3 things you didn’t know about our Be Brave box

If it scares you, it might be a good thing to try.

Seth Godin

Kids try an exponential number of new things in the first few years of their lives, from when fear starts to appear, even as young as a few months through separation anxiety. But with our patience, consistent support and acceptance, young children learn to grapple with the many fearful feelings that are part of their development. Picture books provide the platform to build on your child’s courage and resilience while giving them a boost with their language and literacy skills. Let us talk you through 3 highlights of our Be Brave book box.

1. Talk about feelings


Research tells us that children who understand emotions are more likely to
act kindly towards others. Picture books provide a safe, visual and engaging space to explore emotions. Understanding characters’ feelings/motives is paramount to comprehending a story. We support children to explore this in both books, Be Brave Little Penguin and The Lion Inside by providing information to parents through our RichREADING guide.

Here’s what you can say: “Look! There’s a tear on Pip-Pip’s face to show he is sad and lonely.”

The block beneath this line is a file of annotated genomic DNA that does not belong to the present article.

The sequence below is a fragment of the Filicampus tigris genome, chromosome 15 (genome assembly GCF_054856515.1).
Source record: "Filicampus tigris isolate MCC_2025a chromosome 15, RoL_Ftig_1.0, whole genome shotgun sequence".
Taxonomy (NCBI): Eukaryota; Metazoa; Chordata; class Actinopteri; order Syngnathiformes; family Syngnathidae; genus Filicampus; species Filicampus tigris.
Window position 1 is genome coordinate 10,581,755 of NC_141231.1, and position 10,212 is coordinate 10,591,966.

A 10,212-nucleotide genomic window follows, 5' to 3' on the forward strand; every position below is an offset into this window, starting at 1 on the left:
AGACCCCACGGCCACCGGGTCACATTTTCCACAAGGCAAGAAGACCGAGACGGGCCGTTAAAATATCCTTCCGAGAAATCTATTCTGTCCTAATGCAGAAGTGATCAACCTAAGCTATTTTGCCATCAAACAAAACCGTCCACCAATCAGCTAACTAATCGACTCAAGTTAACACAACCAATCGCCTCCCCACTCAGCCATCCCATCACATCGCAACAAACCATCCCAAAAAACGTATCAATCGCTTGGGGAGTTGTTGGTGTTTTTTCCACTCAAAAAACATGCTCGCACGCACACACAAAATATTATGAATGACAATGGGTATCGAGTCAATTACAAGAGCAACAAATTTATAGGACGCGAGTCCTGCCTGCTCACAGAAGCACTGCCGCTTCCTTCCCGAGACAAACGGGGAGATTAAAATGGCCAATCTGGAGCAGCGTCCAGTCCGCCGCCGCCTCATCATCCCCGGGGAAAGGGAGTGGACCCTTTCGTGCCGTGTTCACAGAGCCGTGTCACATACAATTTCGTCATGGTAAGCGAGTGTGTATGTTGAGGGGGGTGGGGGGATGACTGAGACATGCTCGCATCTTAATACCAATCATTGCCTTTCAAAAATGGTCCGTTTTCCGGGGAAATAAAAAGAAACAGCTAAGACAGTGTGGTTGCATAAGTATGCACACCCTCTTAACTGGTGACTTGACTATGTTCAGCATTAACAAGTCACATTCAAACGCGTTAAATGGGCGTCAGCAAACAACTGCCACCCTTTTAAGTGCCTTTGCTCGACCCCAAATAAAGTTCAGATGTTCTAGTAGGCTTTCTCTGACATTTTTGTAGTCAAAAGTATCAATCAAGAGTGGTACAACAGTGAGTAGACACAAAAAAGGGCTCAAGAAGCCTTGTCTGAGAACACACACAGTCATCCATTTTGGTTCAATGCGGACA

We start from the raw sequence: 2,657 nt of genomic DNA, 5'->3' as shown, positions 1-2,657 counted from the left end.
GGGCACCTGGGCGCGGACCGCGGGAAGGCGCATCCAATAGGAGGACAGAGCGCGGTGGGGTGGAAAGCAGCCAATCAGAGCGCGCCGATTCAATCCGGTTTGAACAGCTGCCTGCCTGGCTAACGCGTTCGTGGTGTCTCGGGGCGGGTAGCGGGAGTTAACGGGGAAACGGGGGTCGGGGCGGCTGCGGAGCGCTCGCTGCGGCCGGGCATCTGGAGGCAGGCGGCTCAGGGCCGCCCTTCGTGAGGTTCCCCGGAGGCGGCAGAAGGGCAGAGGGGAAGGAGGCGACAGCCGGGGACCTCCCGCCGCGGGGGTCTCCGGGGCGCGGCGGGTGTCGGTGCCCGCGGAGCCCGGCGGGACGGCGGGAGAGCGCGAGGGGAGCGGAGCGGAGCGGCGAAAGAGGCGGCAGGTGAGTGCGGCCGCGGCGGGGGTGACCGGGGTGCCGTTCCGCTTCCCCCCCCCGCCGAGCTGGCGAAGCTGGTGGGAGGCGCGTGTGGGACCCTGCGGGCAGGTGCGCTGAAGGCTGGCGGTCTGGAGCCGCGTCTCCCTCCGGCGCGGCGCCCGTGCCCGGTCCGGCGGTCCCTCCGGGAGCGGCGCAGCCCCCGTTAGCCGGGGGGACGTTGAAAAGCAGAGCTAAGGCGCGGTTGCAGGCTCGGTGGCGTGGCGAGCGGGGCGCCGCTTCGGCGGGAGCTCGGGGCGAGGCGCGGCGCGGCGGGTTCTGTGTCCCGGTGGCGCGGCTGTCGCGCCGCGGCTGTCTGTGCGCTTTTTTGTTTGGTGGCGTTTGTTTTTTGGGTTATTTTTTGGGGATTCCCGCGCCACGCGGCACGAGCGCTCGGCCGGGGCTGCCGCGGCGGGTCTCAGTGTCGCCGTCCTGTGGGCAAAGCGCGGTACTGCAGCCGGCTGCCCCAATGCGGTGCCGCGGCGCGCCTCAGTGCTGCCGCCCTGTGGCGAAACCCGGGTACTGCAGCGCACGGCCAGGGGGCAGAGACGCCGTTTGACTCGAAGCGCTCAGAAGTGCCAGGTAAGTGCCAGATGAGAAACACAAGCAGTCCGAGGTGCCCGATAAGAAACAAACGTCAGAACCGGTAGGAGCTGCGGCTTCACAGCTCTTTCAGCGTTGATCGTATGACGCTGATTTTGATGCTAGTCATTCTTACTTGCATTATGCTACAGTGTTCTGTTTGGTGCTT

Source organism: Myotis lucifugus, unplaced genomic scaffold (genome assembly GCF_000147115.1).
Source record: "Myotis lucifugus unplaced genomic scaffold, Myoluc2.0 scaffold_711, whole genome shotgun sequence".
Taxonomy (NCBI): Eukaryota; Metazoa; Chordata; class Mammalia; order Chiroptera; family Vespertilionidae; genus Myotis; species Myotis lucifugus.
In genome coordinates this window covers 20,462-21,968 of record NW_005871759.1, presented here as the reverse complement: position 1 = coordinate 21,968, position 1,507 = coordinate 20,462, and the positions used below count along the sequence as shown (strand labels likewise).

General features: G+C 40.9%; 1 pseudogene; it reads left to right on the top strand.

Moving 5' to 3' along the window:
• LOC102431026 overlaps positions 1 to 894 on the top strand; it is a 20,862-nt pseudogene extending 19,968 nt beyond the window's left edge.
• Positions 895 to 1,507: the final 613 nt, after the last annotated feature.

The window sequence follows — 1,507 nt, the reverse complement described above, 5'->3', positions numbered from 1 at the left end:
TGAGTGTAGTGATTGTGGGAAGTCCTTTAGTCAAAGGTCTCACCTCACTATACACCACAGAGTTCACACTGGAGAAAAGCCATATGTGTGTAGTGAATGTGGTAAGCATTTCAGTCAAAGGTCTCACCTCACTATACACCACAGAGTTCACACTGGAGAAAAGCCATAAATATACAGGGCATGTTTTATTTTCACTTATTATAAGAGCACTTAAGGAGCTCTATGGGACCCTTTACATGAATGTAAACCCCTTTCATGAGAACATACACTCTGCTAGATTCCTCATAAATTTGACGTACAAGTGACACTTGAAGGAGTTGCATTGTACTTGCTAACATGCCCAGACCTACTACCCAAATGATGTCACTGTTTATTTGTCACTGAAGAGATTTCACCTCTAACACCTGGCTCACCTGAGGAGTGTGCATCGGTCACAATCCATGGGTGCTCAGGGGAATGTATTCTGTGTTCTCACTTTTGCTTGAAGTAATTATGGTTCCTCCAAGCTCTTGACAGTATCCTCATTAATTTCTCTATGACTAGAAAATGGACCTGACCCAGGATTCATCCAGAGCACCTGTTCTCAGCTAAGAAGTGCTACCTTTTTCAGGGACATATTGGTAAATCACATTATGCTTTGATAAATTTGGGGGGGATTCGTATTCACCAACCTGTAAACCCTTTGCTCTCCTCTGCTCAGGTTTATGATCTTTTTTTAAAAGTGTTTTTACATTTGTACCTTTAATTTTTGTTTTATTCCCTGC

2. Role play


We can prepare our children for situations they may find frightening but creating pretend play scenarios and guide them through what they might say and do. Our BoxPLAY activity does a wonderful job of this as your child explores what it’s like to talk to an emergency services phone operator and learn how to answer Who, What, When, Where, Why questions!

Top Tip: HELP THEM OUT – “When they ask for your location, you need to say…”

3. Be the hero


It’d be hard to find a child who doesn’t love being the hero. For some children, these play scenarios may help them to work through their fears. Your child will have the opportunity to rescue Pip-Pip the Penguin. They can do this by completing the SoundPLAY activity in which they have to break up words into syllables to earn ice cubes to build Pip-Pip an igloo. ‘Syllable segmentation’ – the ability to break words up into smaller chunks, or syllables – is an important skill prior to learning to read.

Top Tip: CLAP AS YOU SAY – “Watch me say the syllables in octopus. Oc-to-pus. (clap 3 times) Add 3 ice cubes to your igloo!”


Well, there you have it – three lessons on bravery married with language and pre-literacy goals, all fueled by picture books and a child’s natural instinct to play.

This edition of our Be Brave box is available now as part of our Prep4Prep Package. Designed by speech pathologists to empower parents to support their child in getting ready for school. See more here.